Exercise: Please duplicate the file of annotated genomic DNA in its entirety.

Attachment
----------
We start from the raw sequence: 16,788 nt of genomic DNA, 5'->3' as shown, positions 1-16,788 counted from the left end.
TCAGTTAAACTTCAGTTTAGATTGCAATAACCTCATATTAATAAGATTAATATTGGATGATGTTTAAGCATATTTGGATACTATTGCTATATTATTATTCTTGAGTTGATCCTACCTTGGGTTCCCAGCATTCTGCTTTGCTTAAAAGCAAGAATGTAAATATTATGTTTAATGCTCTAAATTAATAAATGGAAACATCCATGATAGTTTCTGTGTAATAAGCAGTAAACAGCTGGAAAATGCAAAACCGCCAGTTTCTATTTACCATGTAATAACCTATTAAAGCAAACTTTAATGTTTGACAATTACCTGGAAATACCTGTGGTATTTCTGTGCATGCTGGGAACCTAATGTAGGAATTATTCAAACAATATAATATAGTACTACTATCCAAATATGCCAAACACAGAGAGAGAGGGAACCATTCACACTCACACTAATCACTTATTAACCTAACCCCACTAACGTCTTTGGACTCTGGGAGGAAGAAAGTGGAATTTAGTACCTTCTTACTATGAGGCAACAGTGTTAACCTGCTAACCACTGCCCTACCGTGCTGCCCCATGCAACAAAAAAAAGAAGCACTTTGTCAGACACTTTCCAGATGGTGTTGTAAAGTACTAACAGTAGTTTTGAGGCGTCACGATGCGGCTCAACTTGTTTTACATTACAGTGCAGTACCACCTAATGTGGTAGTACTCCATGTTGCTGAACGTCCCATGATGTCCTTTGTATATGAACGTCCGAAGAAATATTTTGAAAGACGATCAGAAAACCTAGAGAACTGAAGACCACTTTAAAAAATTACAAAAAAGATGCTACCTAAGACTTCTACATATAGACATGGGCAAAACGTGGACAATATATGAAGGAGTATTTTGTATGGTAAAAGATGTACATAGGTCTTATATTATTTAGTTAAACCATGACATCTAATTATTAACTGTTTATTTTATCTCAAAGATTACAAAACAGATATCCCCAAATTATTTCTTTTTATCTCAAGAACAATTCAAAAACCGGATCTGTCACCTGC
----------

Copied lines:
We start from the raw sequence: 16,788 nt of genomic DNA, 5'->3' as shown, positions 1-16,788 counted from the left end.
TCAGTTAAACTTCAGTTTAGATTGCAATAACCTCATATTAATAAGATTAATATTGGATGATGTTTAAGCATATTTGGATACTATTGCTATATTATTATTCTTGAGTTGATCCTACCTTGGGTTCCCAGCATTCTGCTTTGCTTAAAAGCAAGAATGTAAATATTATGTTTAATGCTCTAAATTAATAAATGGAAACATCCATGATAGTTTCTGTGTAATAAGCAGTAAACAGCTGGAAAATGCAAAACCGCCAGTTTCTATTTACCATGTAATAACCTATTAAAGCAAACTTTAATGTTTGACAATTACCTGGAAATACCTGTGGTATTTCTGTGCATGCTGGGAACCTAATGTAGGAATTATTCAAACAATATAATATAGTACTACTATCCAAATATGCCAAACACAGAGAGAGAGGGAACCATTCACACTCACACTAATCACTTATTAACCTAACCCCACTAACGTCTTTGGACTCTGGGAGGAAGAAAGTGGAATTTAGTACCTTCTTACTATGAGGCAACAGTGTTAACCTGCTAACCACTGCCCTACCGTGCTGCCCCATGCAACAAAAAAAAGAAGCACTTTGTCAGACACTTTCCAGATGGTGTTGTAAAGTACTAACAGTAGTTTTGAGGCGTCACGATGCGGCTCAACTTGTTTTACATTACAGTGCAGTACCACCTAATGTGGTAGTACTCCATGTTGCTGAACGTCCCATGATGTCCTTTGTATATGAACGTCCGAAGAAATATTTTGAAAGACGATCAGAAAACCTAGAGAACTGAAGACCACTTTAAAAAATTACAAAAAAGATGCTACCTAAGACTTCTACATATAGACATGGGCAAAACGTGGACAATATATGAAGGAGTATTTTGTATGGTAAAAGATGTACATAGGTCTTATATTATTTAGTTAAACCATGACATCTAATTATTAACTGTTTATTTTATCTCAAAGATTACAAAACAGATATCCCCAAATTATTTCTTTTTATCTCAAGAACAATTCAAAAACCGGATCTGTCACCTGC